The wide open plains of Phase 2

© European Union

Today’s European Council ran late. Not because of anything to do with the Article 50 negotiations, but because the discussion on the eurozone ran over. In the European Union, the priorities now – as they have been ever since June 2016 – have focused on members’ needs, rather than those who would leave the organisation.

This was highlighted by the speed of the Article 50 section of discussion – just 30 minutes – and the production of conclusions that sat very much in line with previous reports. Indeed, the biggest surprise appears to have been the ‘light round of applause’ (in Taoiseach Leo Varadkar’s words) for Theresa May at last night’s dinner: enough of the others around that table have similarly difficult domestic situations to handle to feel a degree of sympathy for May’s recent battles to get this far on negotiations.

The conclusions themselves confirm the preliminary deal that was agreed last week between the UK and the Commission, as set out in their Joint Report. Following the concerns over David Davis’ comments last weekend, the conclusions insist on the need for all commitments to be “respected in full and translated faithfully into legal terms as quickly as possible”: there are reports that a draft treaty text will be produced by the Commission early in 2018, to tie this down.

Importantly, the conclusions make the point that is often missed in the UK, namely that Phase 2 is not about ‘trade talks’, but about the arrangements for the period in which trade talks take place, after the UK has left the EU. The EU has been clear from the start of the process that it wants to treat the creation of a new relationship with the UK on the same basis as any other third state agreement, which necessarily requires the UK to be a third state, i.e. not a member state.

This means the conclusions focus on two, related elements.

The first is the establishment of a framework for negotiations on the future relationship. Here, the European Council has been rather vague, beyond noting the desire for a ‘close partnership’ with the UK, and the need to protect the functioning of Union policies and practices in whatever arrangement is reached. The absence of a settled British position on the nature of the agreement makes it hard to say much more, but the thrust of the document here is that both sides need to work up their options and preferences in the coming months.

The second is the nature of the transitional period. Here more detail is set out.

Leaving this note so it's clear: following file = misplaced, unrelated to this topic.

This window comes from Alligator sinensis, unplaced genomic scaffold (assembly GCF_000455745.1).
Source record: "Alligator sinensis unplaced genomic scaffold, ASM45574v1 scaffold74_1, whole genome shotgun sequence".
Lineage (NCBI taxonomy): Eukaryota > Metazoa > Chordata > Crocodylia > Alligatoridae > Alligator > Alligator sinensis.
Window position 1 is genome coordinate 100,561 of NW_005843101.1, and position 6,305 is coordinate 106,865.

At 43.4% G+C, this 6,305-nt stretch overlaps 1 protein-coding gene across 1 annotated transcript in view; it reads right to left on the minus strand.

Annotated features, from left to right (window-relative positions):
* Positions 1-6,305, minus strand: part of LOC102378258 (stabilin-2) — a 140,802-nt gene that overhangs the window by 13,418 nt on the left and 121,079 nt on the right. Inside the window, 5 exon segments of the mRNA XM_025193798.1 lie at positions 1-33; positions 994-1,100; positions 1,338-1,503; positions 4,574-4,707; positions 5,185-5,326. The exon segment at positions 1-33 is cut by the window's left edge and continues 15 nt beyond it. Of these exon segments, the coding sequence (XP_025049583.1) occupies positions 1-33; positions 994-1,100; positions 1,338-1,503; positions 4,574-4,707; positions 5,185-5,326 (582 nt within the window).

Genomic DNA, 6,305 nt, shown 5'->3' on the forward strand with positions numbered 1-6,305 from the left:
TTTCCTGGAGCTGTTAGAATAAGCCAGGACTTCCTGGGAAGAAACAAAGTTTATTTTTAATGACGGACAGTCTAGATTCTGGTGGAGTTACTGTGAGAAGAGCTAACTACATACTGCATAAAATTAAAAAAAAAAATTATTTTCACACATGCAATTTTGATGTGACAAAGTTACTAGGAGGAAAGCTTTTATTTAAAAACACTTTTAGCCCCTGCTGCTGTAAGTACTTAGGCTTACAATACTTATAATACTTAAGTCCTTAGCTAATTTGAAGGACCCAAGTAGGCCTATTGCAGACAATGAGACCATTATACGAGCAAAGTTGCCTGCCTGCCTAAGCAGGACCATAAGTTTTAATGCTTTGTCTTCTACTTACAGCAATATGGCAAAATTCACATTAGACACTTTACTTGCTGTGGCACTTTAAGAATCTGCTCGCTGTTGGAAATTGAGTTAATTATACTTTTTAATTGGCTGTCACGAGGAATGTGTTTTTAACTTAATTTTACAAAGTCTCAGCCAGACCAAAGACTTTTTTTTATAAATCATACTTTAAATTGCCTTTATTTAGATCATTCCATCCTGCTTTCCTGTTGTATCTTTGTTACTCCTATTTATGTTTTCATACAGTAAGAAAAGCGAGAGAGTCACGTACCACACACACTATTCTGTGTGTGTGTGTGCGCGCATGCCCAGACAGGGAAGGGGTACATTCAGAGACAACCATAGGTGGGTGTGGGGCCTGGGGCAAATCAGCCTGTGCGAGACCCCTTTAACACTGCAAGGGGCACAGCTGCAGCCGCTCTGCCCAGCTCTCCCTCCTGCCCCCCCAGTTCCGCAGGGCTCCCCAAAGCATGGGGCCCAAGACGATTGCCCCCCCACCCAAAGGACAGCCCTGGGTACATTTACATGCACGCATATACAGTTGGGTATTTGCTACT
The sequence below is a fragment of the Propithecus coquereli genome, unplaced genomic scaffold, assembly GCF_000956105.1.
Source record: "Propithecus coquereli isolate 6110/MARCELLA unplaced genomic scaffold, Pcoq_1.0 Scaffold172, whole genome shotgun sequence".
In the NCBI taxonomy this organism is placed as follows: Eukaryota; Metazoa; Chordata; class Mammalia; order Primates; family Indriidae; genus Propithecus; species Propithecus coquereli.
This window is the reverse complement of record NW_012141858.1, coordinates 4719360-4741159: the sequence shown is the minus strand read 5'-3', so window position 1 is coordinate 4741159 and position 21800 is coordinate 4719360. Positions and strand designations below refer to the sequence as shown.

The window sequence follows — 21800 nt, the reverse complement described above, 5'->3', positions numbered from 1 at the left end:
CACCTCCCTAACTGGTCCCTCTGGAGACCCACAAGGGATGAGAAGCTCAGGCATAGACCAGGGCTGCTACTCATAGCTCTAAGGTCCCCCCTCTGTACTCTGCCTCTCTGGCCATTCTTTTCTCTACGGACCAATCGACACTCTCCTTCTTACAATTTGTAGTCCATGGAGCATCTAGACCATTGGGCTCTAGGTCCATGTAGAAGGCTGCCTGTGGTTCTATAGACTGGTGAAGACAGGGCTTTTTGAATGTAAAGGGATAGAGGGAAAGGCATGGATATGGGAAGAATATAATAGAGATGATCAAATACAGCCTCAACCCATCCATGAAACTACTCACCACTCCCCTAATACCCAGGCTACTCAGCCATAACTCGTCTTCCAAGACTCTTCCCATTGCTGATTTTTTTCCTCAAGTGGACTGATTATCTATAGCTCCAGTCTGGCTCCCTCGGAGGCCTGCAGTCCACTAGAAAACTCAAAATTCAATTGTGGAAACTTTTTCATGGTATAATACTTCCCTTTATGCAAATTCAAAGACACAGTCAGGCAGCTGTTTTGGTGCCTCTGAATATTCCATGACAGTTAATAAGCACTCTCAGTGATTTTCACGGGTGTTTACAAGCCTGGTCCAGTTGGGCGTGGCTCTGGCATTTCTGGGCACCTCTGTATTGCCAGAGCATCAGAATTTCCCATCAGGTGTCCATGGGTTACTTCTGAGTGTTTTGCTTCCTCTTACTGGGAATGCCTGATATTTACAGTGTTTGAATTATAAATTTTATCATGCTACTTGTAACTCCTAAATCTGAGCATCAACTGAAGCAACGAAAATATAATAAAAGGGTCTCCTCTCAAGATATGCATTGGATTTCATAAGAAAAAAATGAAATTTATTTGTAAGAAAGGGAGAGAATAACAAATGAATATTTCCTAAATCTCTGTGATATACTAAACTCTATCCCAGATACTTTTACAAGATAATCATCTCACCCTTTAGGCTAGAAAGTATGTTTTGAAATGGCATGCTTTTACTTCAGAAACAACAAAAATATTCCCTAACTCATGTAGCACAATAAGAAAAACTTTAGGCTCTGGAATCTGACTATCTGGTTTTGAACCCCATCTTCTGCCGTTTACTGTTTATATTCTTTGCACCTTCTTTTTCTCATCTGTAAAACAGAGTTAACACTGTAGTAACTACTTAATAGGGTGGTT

Essentially, the EU is offering a ‘full monty’ approach: the UK will not participate in any EU bodies or decision-making, but will continue to apply all EU rules and regulation across the full range of activities. This has the advantage that it continues current arrangements, but the implication of continued budgetary payments, membership of the single market (including free movement of people), not to mention Common Agricultural and Fisheries policies, might strike some sections of British debate as a high price to pay.

The trade-off is the noting of British desires to time-limit the transition to two years, so the government is able to point to a definitive break-point. That word ‘notes’ will be crucial in the coming months, since negotiators will have to decide whether to lock that into their final text, or to retain flexibility.

This matters because all the signs are that two years will not be enough to negotiate and ratify an unprecedented agreement. While there will be clear advantages in the starting point being one of identical policy positions, the range and scope of EU competences, and the need to create new mechanisms for managing both alignment and divergence between the two suggests that more rather than less time will be needed. In particular, if the negotiations are to be comprehensive, then they will produce a mixed agreement, which will need unanimous approval by EU member states (including some sub-national assemblies), a process that be itself could easily take a year.

But for now, this is in the future. May will be happy to take home the message of ‘sufficient progress’ and the EU will have been comforted by May’s commitment to the process. The nagging fear for all will be that this was the easy part and now the really hard work begins.

By Dr Simon Usherwood, deputy director of The UK in a Changing Europe.

Disclaimer:
The views expressed in this analysis post are those of the authors and not necessarily those of the UK in a Changing Europe initiative.

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